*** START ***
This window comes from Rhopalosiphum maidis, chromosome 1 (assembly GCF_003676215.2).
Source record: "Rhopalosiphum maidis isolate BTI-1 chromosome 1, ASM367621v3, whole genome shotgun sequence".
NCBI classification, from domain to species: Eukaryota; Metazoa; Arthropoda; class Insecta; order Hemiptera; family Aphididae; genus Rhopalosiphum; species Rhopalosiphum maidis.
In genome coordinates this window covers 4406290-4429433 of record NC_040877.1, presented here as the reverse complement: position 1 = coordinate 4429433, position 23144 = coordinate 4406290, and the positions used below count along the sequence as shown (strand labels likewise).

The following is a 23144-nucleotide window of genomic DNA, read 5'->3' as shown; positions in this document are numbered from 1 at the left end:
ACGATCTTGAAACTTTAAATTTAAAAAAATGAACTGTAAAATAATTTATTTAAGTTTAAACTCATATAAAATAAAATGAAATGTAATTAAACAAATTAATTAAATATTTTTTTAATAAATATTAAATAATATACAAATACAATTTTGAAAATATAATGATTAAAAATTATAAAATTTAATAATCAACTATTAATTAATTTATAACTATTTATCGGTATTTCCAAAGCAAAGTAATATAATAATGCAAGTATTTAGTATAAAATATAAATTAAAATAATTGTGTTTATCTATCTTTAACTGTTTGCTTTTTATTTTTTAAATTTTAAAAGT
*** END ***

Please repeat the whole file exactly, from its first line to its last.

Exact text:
This window comes from Rhopalosiphum maidis, chromosome 1 (assembly GCF_003676215.2).
Source record: "Rhopalosiphum maidis isolate BTI-1 chromosome 1, ASM367621v3, whole genome shotgun sequence".
NCBI classification, from domain to species: Eukaryota; Metazoa; Arthropoda; class Insecta; order Hemiptera; family Aphididae; genus Rhopalosiphum; species Rhopalosiphum maidis.
In genome coordinates this window covers 4406290-4429433 of record NC_040877.1, presented here as the reverse complement: position 1 = coordinate 4429433, position 23144 = coordinate 4406290, and the positions used below count along the sequence as shown (strand labels likewise).

The following is a 23144-nucleotide window of genomic DNA, read 5'->3' as shown; positions in this document are numbered from 1 at the left end:
ACGATCTTGAAACTTTAAATTTAAAAAAATGAACTGTAAAATAATTTATTTAAGTTTAAACTCATATAAAATAAAATGAAATGTAATTAAACAAATTAATTAAATATTTTTTTAATAAATATTAAATAATATACAAATACAATTTTGAAAATATAATGATTAAAAATTATAAAATTTAATAATCAACTATTAATTAATTTATAACTATTTATCGGTATTTCCAAAGCAAAGTAATATAATAATGCAAGTATTTAGTATAAAATATAAATTAAAATAATTGTGTTTATCTATCTTTAACTGTTTGCTTTTTATTTTTTAAATTTTAAAAGT